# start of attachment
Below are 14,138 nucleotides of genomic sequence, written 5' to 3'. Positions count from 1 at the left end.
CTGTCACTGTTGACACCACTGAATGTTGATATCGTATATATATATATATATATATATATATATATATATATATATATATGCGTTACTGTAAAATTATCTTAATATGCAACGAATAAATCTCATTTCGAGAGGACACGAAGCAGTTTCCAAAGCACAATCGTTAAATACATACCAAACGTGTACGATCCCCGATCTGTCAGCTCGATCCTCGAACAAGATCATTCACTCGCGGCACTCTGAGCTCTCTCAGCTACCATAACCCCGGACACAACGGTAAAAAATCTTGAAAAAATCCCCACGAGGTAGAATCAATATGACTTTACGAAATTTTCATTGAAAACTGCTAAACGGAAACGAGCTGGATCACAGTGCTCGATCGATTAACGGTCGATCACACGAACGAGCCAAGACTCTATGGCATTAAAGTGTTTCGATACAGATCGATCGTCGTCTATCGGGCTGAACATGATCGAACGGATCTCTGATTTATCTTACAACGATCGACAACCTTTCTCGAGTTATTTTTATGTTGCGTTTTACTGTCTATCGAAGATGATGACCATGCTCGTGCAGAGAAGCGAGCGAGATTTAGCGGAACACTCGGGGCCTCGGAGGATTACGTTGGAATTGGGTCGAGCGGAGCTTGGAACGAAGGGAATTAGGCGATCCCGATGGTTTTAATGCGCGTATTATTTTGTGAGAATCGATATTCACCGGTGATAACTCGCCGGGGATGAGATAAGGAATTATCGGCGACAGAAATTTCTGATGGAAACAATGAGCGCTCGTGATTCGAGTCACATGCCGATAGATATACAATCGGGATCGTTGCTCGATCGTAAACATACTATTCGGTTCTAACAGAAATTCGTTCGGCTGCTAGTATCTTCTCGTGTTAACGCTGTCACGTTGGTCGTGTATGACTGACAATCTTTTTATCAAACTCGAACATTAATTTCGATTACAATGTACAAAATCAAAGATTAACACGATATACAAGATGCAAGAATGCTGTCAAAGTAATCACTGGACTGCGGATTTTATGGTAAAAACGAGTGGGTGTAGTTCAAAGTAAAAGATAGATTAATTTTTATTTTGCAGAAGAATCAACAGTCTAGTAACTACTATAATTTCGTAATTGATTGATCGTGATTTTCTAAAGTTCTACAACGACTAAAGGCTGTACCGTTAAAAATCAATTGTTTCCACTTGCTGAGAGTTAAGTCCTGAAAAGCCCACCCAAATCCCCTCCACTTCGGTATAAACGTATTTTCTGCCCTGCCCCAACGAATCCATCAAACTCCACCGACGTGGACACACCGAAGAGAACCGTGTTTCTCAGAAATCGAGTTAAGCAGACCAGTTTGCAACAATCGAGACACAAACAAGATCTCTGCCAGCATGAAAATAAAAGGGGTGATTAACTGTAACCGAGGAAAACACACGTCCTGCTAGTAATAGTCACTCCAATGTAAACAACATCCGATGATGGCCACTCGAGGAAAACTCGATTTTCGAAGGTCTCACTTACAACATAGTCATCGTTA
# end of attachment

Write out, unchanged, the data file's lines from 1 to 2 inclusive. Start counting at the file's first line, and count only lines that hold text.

Below are 14,138 nucleotides of genomic sequence, written 5' to 3'. Positions count from 1 at the left end.
CTGTCACTGTTGACACCACTGAATGTTGATATCGTATATATATATATATATATATATATATATATATATATATATATATGCGTTACTGTAAAATTATCTTAATATGCAACGAATAAATCTCATTTCGAGAGGACACGAAGCAGTTTCCAAAGCACAATCGTTAAATACATACCAAACGTGTACGATCCCCGATCTGTCAGCTCGATCCTCGAACAAGATCATTCACTCGCGGCACTCTGAGCTCTCTCAGCTACCATAACCCCGGACACAACGGTAAAAAATCTTGAAAAAATCCCCACGAGGTAGAATCAATATGACTTTACGAAATTTTCATTGAAAACTGCTAAACGGAAACGAGCTGGATCACAGTGCTCGATCGATTAACGGTCGATCACACGAACGAGCCAAGACTCTATGGCATTAAAGTGTTTCGATACAGATCGATCGTCGTCTATCGGGCTGAACATGATCGAACGGATCTCTGATTTATCTTACAACGATCGACAACCTTTCTCGAGTTATTTTTATGTTGCGTTTTACTGTCTATCGAAGATGATGACCATGCTCGTGCAGAGAAGCGAGCGAGATTTAGCGGAACACTCGGGGCCTCGGAGGATTACGTTGGAATTGGGTCGAGCGGAGCTTGGAACGAAGGGAATTAGGCGATCCCGATGGTTTTAATGCGCGTATTATTTTGTGAGAATCGATATTCACCGGTGATAACTCGCCGGGGATGAGATAAGGAATTATCGGCGACAGAAATTTCTGATGGAAACAATGAGCGCTCGTGATTCGAGTCACATGCCGATAGATATACAATCGGGATCGTTGCTCGATCGTAAACATACTATTCGGTTCTAACAGAAATTCGTTCGGCTGCTAGTATCTTCTCGTGTTAACGCTGTCACGTTGGTCGTGTATGACTGACAATCTTTTTATCAAACTCGAACATTAATTTCGATTACAATGTACAAAATCAAAGATTAACACGATATACAAGATGCAAGAATGCTGTCAAAGTAATCACTGGACTGCGGATTTTATGGTAAAAACGAGTGGGTGTAGTTCAAAGTAAAAGATAGATTAATTTTTATTTTGCAGAAGAATCAACAGTCTAGTAACTACTATAATTTCGTAATTGATTGATCGTGATTTTCTAAAGTTCTACAACGACTAAAGGCTGTACCGTTAAAAATCAATTGTTTCCACTTGCTGAGAGTTAAGTCCTGAAAAGCCCACCCAAATCCCCTCCACTTCGGTATAAACGTATTTTCTGCCCTGCCCCAACGAATCCATCAAACTCCACCGACGTGGACACACCGAAGAGAACCGTGTTTCTCAGAAATCGAGTTAAGCAGACCAGTTTGCAACAATCGAGACACAAACAAGATCTCTGCCAGCATGAAAATAAAAGGGGTGATTAACTGTAACCGAGGAAAACACACGTCCTGCTAGTAATAGTCACTCCAATGTAAACAACATCCGATGATGGCCACTCGAGGAAAACTCGATTTTCGAAGGTCTCACTTACAACATAGTCATCGTTA